Do cats really hate us?

Blue Persian Cat with grumpy face and yellow eyes looking at the camera
(Image credit: Kryssia Campos/Getty Images)

Cat owners may enjoy doting on their feline companions, but is this love reciprocated — or do cats actually dislike us? Unlike dogs which love us unconditionally, cats are often accused of using us to fulfill their needs and wouldn't care if we lived or died. But is this aloof and calculating stereotype fair? 

There is some truth in the accusations, as numerous studies have found evidence that cats (Felis catus) don't love us back in the same way dogs do, and will make us work for their affections. They do, however, appear to like us at least a little. 

In a 2015 study conducted for the BBC documentary "Cats v Dogs," neuroscientists sampled the saliva of 10 cats and dogs and found oxytocin hormone levels increased in both cats and dogs after being stroked. However, the amount of oxytocin, a love hormone used in social bonds, was much higher in dogs, increasing on average by 57.2% compared with just 12% in cats.

In a 2021 study, researchers explored the cat-human bond and found that aloof cat behavior was less common than they expected. "Cats form close emotional relationships with humans, yet little is actually known about this," study author Daniel Mills, animal behavioral specialist at the University of Lincoln, said in a statement at the time. "As with any complex social relationship, the type of cat-owner bond is a product of the dynamic between both individuals involved, along with their certain personality features."

The study authors surveyed 3,994 cat owners and identified five different cat and owner relationships to determine the emotional bond between them. The relationship was then assigned to one of the following: open relationship, remote association, casual relationship, co-dependence and friendship, with open relationship being the most detached relationship and friendship the closest bond. Results were fairly split, with about half showing emotional investment and the other having a more aloof relationship.

"I think there is an emotional bond between the cat and its owner, especially if we consider the large amount of time that they spend together. However, I am not sure that we can speak about attachment in the same way as with dogs and their owner, particularly for adult cats," lead author of the study and animal behavioral specialist at the University of Lincoln, Claire Ricci-Bonot, told Live Science.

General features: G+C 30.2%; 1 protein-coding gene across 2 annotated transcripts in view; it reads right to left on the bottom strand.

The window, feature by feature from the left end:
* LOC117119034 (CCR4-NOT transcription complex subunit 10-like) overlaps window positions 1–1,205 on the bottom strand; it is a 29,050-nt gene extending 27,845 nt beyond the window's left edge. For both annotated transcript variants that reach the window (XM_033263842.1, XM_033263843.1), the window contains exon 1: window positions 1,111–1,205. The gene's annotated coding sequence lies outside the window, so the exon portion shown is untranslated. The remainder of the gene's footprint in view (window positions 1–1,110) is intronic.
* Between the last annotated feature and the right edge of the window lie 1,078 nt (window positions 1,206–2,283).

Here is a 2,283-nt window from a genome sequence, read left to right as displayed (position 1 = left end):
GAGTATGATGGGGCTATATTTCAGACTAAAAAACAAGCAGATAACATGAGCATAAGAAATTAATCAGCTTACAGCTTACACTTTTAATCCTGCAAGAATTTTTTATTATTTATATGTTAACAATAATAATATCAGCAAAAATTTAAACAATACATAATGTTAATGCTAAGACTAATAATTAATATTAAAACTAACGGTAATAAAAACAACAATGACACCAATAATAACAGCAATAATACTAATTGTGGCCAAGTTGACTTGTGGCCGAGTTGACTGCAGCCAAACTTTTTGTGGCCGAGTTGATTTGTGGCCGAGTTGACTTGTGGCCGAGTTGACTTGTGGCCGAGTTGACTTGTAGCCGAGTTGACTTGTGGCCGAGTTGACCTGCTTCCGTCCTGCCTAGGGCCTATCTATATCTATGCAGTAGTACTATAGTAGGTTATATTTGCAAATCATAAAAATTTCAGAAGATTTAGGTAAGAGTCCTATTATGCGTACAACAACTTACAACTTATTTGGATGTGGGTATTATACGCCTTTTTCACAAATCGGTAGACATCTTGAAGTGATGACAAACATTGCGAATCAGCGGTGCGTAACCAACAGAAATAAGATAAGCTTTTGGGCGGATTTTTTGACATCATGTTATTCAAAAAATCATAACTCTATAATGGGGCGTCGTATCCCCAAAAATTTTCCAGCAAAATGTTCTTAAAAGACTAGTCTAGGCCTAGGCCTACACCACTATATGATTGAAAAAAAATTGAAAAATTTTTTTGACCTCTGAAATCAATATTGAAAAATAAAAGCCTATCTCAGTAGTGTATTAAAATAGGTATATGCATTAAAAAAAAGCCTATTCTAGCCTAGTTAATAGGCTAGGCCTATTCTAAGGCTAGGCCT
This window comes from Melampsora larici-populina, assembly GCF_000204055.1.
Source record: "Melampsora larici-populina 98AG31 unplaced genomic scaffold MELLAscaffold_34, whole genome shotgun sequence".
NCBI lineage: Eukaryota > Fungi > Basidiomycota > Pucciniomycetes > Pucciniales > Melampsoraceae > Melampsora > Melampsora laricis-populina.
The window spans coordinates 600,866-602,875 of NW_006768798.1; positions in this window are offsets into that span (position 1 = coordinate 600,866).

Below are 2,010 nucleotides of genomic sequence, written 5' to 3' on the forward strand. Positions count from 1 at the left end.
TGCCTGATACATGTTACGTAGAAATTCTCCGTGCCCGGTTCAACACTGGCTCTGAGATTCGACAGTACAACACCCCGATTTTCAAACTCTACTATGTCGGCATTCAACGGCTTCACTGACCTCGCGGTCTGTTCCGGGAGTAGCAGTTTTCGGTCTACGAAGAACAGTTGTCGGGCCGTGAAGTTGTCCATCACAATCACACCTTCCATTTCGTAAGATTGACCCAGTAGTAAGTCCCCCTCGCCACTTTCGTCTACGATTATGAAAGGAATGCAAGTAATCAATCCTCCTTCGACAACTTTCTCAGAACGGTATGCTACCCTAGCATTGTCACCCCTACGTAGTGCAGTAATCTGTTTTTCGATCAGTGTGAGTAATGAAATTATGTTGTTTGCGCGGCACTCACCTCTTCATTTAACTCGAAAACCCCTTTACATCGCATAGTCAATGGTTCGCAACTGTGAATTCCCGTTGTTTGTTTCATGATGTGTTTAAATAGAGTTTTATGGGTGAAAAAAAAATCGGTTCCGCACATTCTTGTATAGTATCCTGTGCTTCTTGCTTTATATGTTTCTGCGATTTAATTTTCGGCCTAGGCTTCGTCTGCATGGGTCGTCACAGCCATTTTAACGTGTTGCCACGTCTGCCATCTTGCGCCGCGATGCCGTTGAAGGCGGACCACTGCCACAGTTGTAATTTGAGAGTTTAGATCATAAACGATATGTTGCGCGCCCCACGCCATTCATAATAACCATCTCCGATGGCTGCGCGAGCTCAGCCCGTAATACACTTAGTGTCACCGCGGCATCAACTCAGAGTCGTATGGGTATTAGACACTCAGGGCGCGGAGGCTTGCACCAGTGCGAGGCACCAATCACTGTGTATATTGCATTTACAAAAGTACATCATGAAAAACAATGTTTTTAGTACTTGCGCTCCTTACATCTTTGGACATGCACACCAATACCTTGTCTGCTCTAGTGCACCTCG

The study found that felines can form social relationships with humans, but it is dependent on the emotional input from the owner, and whether the cats are given the level of independence they desire.

Cats dislike having attention forced on them and will become hostile to humans that do it.  (Image credit: Jan Hakan Dahlstrom/Getty Images)

A separate 2019 study also found evidence of a cat-owner bond — but noted that compared with dogs, it took greater effort from the owner to build this connection. An earlier 2008 study found that the blood pressure of cats increased when they encountered a human they had bonded with, suggesting that cat-owner relationships are significant. The increased heart rate was suggested to be the result of excitement or anticipation of a reward.

"The type of relationship that the cat and the owner have depends on the owner's level of emotional investment in the cat and the cat's sociability," Ricci-Bonot said. "But there are other factors which need to be considered such as the personalities of the cats as well as their socialization and how we house them (indoors/outdoors). Some cats might be able to form [a] very close bond with their owner, but every relationship is unique."

A 2021 study found cats gravitate towards humans that read their subtle behavioral cues and allow them choice and control in how much engagement they are given — cats dislike having attention forced on them and will become hostile or actively avoid humans that force interactions.

"The results demonstrate a clear preference amongst cats for a more 'hands off' approach to petting, which ultimately lets them call most of the shots," study author Lauran Finka, a cat behavior and welfare specialist in Nottingham Trent University said in a statement at the time. "Cats are not necessarily known for being overly expressive when it comes to communicating how they are feeling. This can often cause issues during petting because many cats may feel a little uncomfortable at times, but this isn't something that is always easy for us to pick up on."

Whereas dogs were the first animal to be domesticated at least 23,000 years ago during the Pleistocene epoch (2.6 million to 11,700 years ago), the domestication of cats was much later. Evidence suggests cats domesticated themselves about 10,000 years ago, having endeared themselves to farmers of ancient Anatolia by feasting on the rodents gobbling up their grain. 

Carys Matthews
Live Science Contributor

Carys Matthews is a freelance writer for Live Science and has a passion for the natural world. Most recently the group digital editor of BBC Wildlife and BBC Countryfile Magazine, she writes about the outdoors, nature and health and fitness. Prior to this she has worked for a number of sports and environmental titles in the U.K.